Don't let managers raise your tax bill|
Keith Matthews • The National Post • Friday, June 16, 2000
Active trading inside mutual funds can cost you money
MONTREAL - Many investment experts believe that taxes, and not trading commissions or management expense ratios, are perhaps the biggest expense many investors with taxable (non-RRSP) investment portfolios may face.
Professionally managed investment products such as mutual funds, brokerage wrap accounts, and investment counsellor pools typically have very high levels of turnover (the buying and selling of securities). High levels of turnover will lead to highly inefficient taxable portfolios, and in turn result in lower after-tax returns.
According to conclusions reached in U.S. and Canadian studies on taxable investment portfolio management, managing taxable investment dollars through "buy and hold" indexed investment vehicles is an exceptionally difficult long-term strategy for active managers to beat on an after-tax basis.
Most investment management reporting in Canada and the United States is done using before-tax returns, but this may change.
The Securities & Exchange Commission is reviewing a proposal to have all U.S. mutual funds disclose both before-tax and after-tax returns in their annual reports, as well as their advertising and sales literature. This event could single-handedly change the light in which U.S. investors view their taxable investments.
If the SEC and U.S. investors take this notion of after-tax returns and tax-efficient investing seriously, Canadians should do the same. Personal tax rates are significantly higher in Canada than in the U.S., so tax-efficient investing should be even more important to Canadians.
At first, tax-efficient investing may not be an easy concept to understand, but once an investor grasps the key issues, there is no turning back.
The following program should help Canadian investors better understand the issues at hand, and empower them to manage their taxable portfolios more effectively.
- Recognize how the tax bills are generated in managed money.
Taxes come from realized capital gains. Therefore, it is the turnover of securities in investment pools that triggers capital gains, and in turn creates an immediate tax bill. Generally speaking, the higher the turnover the higher the tax bill.
- Understand the concept of tax deferral. By now most Canadians understand the power of the RRSP: continual compounding of returns on a tax-sheltered investment structure. Over time, portfolios with very low turnover (5% annual turnover) can generate significant unrealized capital gains versus portfolios with high (80%) or even moderate turnover portfolios (30%).
According to one study, the average turnover rate for a Canadian investment counsellor is 35%, while the average rate for a Canadian mutual fund is 80%.
Based on these turnover rates, the study concludes that managers of Canadian and U.S. equity funds would have to outperform their respected index benchmarks by a margin ranging from 100 to 300 basis points to produce the same after-tax investment returns as a buy-and-hold index strategy.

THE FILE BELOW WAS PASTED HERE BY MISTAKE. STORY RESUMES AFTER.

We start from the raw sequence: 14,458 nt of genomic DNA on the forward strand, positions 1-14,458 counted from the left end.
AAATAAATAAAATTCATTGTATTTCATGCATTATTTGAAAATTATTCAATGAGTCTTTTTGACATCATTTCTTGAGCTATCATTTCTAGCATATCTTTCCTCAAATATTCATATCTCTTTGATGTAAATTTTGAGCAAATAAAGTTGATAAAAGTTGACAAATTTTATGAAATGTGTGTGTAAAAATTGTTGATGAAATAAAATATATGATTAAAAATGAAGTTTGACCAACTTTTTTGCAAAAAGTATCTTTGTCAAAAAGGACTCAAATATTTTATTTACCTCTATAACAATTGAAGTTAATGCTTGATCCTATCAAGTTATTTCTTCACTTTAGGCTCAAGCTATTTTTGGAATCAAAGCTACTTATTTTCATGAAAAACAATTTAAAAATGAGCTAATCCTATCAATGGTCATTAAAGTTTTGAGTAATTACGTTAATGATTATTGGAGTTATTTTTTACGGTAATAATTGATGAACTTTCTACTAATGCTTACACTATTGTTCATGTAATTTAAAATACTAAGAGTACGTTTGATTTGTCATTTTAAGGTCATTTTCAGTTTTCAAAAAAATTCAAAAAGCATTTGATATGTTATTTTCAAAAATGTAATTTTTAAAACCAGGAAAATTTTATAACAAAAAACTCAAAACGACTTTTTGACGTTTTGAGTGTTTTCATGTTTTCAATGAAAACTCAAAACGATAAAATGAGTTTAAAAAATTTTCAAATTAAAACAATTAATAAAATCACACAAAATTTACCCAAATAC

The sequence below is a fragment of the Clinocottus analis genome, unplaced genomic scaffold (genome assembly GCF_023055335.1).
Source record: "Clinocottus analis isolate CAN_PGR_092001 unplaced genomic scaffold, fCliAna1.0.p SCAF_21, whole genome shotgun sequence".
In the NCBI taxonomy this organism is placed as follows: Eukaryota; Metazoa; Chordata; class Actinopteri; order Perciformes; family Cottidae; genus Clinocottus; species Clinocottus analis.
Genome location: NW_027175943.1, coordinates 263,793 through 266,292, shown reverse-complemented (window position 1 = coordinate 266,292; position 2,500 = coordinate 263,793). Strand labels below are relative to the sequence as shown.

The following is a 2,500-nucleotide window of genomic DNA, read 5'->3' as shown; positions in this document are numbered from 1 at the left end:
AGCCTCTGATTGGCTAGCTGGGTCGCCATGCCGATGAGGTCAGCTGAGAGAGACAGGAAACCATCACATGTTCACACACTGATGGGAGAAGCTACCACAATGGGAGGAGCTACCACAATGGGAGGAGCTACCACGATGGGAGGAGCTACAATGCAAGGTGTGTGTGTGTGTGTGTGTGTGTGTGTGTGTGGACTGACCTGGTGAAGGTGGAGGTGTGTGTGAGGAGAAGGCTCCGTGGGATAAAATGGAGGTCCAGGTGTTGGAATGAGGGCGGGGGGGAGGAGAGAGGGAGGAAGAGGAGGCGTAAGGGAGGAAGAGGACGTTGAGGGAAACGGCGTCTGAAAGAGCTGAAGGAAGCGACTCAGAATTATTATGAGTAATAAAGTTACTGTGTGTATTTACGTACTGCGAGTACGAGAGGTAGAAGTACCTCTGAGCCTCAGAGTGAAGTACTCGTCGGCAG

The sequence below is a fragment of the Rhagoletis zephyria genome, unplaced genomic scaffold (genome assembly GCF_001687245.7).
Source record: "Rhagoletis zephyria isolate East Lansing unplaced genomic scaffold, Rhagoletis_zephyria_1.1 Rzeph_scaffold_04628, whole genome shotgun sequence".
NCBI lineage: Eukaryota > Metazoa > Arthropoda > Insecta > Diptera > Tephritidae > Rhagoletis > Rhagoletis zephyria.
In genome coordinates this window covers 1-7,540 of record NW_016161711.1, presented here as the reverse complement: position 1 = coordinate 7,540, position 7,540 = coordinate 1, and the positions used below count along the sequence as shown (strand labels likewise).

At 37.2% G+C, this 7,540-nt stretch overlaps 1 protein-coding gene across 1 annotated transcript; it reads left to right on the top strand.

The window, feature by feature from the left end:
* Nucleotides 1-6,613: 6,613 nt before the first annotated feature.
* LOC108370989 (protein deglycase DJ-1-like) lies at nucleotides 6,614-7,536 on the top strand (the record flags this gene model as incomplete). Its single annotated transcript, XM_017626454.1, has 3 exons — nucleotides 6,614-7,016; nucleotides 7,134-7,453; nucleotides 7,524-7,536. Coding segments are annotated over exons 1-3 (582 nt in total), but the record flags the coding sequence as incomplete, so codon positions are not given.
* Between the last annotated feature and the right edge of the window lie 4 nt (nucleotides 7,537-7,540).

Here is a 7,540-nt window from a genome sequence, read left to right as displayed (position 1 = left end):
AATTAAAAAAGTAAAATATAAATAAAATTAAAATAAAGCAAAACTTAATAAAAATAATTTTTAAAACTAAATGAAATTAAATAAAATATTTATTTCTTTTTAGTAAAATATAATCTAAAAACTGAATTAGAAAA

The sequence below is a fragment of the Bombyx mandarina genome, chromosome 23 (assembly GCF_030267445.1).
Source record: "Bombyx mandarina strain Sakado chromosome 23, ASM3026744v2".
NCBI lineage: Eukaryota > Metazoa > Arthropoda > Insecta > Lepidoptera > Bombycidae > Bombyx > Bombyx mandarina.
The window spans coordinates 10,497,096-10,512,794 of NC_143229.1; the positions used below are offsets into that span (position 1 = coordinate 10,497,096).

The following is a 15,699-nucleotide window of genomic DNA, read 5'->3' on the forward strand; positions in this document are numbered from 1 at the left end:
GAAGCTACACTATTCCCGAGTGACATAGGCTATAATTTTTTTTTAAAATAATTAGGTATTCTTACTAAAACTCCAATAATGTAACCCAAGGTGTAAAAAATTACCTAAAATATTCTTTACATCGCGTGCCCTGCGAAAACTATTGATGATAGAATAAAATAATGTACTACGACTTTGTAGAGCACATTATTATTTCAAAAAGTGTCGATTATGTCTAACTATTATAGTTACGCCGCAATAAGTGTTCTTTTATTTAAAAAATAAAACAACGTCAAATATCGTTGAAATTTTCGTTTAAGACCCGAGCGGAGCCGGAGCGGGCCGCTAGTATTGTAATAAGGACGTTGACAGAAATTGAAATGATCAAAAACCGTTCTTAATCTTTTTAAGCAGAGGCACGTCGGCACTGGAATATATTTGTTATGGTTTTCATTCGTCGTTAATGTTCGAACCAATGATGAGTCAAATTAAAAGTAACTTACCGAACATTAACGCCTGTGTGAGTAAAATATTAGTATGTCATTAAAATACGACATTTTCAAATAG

- Understand the compounding power of the long-term tax deferral. Holding these taxes effectively creates a long-term, interest-free loan from the government.
Now compare two taxable portfolios. The first has high turnover and, in turn, will never be able to build up any long- term tax deferral. The second has low turnover, with the potential to build extra capital from returns off of what is in effect an interest-free loan.
In both cases you will eventually pay all your taxes, but the portfolio with low turnover can add 1% to 2.0% additional after-tax return over a 10 to 20 years, which can have a significant effect on the growth of your investment portfolio over the long term.
- Use exchange-traded index funds with low turnover to create long-term tax efficient portfolios.
State Street Global Advisors and Barclays Global Investors, two of the largest money managers in the world, have created some of the most tax-efficient long-term buy-and-hold investments. Here are three examples of tax-efficient investment vehicles:
Standard & Poor's 60 units (XIU/TSE), managed by Barclays, expose investors to Canadian large-cap stocks with historical portfolio turnover of 3.01% (since 1998 inception).
Spiders, or Standard & Poor's 500 units (SPY/AMEX), managed by State Street, expose investors to U.S. large-cap stocks with historical portfolio turnover of 4.17% (since 1993 inception).
Dow Jones Global Titans index, to be launched this summer by State Street, will expose investors to the 50 largest global companies in the world with historical portfolio turnover of 4.03% (back-tested since 1993).
Remember, it's not necessarily about having more; it's about being wise with what you have in taxable investments.
Keith Matthews is a fee-based advisor and partner of PWL Capital Inc.